Former national security adviser John Bolton is making it hard on Republicans in the Senate who want to act as if President Donald Trump has done nothing wrong in his dealings with Ukraine. Bolton’s potential testimony has hung over the impeachment effort since the outset, since he is a witness with true inside knowledge of the machinations of the Trump foreign policy apparatus, but an appearance before Congress had looked increasingly less likely to take place—until excerpts of his upcoming book started leaking on the West Wing like a fire sprinkler. First came Bolton’s assertion in the book’s manuscript that Trump personally and explicitly linked releasing Ukrainian military aid to Kiev digging up dirt on his political rival Joe Biden. Now, the New York Times reports a draft of Bolton’s book recounts a conversation between the then–national security adviser and Attorney General Bill Barr over apparently mutually held “concerns that President Trump was effectively granting personal favors to the autocratic leaders of Turkey and China.”
Bolton submitted a draft of his book to the White House for review nearly a month ago, according to the Times, which means the administration knows exactly how damaging it could be. This latest fire alarm, of which there will certainly be more, comes from a conversation between Bolton and Barr where both expressed concern about Trump’s behavior when dealing with autocrats, particularly Turkey’s President Recep Tayyip Erdogan and President Xi Jinping of China. Bolton said he told Barr that Trump’s behavior amounted to “effectively granting personal favors” to the leaders. Bolton said Barr responded that Trump appeared to make promises to interfere with independent Department of Justice investigations into Turkish and Chinese companies at the behest of the two leaders.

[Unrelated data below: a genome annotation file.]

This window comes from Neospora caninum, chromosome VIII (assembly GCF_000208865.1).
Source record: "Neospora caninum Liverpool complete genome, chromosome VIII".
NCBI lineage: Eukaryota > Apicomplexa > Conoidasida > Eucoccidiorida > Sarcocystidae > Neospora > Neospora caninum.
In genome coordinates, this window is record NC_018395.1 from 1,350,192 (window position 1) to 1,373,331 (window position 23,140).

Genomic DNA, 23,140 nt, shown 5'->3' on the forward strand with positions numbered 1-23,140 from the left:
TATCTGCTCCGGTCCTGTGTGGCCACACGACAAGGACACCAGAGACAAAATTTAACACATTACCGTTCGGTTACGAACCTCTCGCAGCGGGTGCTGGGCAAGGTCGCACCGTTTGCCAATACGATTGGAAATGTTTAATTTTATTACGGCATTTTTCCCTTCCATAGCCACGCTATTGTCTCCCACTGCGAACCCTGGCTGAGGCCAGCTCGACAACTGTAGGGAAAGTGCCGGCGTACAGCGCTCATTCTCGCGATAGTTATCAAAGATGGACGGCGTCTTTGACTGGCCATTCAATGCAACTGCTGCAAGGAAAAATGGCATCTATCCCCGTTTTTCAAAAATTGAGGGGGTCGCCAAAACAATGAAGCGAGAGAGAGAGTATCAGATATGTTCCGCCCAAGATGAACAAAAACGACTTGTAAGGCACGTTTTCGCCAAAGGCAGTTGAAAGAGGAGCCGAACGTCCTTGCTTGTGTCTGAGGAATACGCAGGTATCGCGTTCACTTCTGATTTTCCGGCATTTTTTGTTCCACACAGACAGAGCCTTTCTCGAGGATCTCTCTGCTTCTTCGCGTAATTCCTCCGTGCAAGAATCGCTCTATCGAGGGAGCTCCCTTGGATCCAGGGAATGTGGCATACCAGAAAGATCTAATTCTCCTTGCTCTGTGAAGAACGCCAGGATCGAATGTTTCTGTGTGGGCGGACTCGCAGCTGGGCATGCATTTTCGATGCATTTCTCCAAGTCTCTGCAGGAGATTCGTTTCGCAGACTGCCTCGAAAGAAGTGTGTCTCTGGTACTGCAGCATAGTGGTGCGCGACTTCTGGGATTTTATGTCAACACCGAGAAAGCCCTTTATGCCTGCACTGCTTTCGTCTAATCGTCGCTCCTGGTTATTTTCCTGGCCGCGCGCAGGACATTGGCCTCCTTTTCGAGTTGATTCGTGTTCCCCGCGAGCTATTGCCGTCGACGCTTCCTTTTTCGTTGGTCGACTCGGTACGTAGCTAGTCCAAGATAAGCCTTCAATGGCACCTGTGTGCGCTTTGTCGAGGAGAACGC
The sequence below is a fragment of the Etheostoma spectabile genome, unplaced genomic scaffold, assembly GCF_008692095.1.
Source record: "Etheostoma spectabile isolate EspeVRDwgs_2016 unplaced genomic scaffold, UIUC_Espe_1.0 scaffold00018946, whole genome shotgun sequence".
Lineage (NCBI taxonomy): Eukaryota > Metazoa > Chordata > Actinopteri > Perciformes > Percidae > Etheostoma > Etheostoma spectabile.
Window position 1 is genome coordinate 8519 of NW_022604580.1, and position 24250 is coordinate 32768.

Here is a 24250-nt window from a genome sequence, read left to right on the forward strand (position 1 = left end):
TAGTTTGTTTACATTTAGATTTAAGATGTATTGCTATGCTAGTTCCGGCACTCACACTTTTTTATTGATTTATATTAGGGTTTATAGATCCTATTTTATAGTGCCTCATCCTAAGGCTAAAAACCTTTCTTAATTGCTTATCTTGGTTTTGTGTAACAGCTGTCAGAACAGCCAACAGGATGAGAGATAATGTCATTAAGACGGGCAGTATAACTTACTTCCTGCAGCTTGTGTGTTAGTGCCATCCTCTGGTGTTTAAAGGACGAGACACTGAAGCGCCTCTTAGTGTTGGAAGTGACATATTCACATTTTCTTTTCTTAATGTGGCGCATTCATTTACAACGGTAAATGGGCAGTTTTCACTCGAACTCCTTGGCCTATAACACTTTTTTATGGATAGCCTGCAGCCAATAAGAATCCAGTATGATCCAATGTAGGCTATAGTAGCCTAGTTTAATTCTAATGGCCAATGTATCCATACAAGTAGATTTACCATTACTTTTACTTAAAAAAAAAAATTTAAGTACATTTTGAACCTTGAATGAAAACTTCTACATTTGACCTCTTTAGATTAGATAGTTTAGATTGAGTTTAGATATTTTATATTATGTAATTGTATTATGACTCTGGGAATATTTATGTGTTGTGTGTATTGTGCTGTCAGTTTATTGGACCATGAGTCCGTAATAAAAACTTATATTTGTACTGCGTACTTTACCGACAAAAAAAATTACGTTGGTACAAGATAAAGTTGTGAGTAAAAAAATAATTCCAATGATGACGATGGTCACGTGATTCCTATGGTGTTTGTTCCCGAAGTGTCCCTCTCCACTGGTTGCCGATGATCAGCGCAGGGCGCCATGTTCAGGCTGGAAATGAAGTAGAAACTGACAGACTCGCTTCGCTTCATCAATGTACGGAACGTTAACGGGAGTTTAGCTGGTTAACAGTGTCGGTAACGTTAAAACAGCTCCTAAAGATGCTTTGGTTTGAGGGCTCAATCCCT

“Bolton wrote in the manuscript that Mr. Barr singled out Mr. Trump’s conversations with Mr. Xi about the Chinese telecommunications firm ZTE, which agreed in 2017 to plead guilty and pay heavy fines for violating American sanctions on doing business with North Korea, Iran and other countries. A year later, Mr. Trump lifted the sanctions over objections from his own advisers and Republican lawmakers,” the Times reports. “Mr. Barr also cited remarks Mr. Trump made to Mr. Erdogan in 2018 about the investigation of Halkbank, Turkey’s second-largest state-owned bank. The Justice Department was scrutinizing Halkbank on fraud and money-laundering charges for helping Iran evade sanctions imposed by the Treasury Department.” After multiple personal appeals to Trump to intercede in the matter, Erdogan told reporters in 2018 that Trump had agreed to help resolve the investigation.
“There was no discussion of ‘personal favors’ or ‘undue influence’ on investigations, nor did Attorney General Barr state that the President’s conversations with foreign leaders was improper,” a Justice Department spokeswoman said in a statement Tuesday. “If this is truly what Mr. Bolton has written, then it seems he is attributing to Attorney General Barr his own current views—views with which Attorney General Barr does not agree.”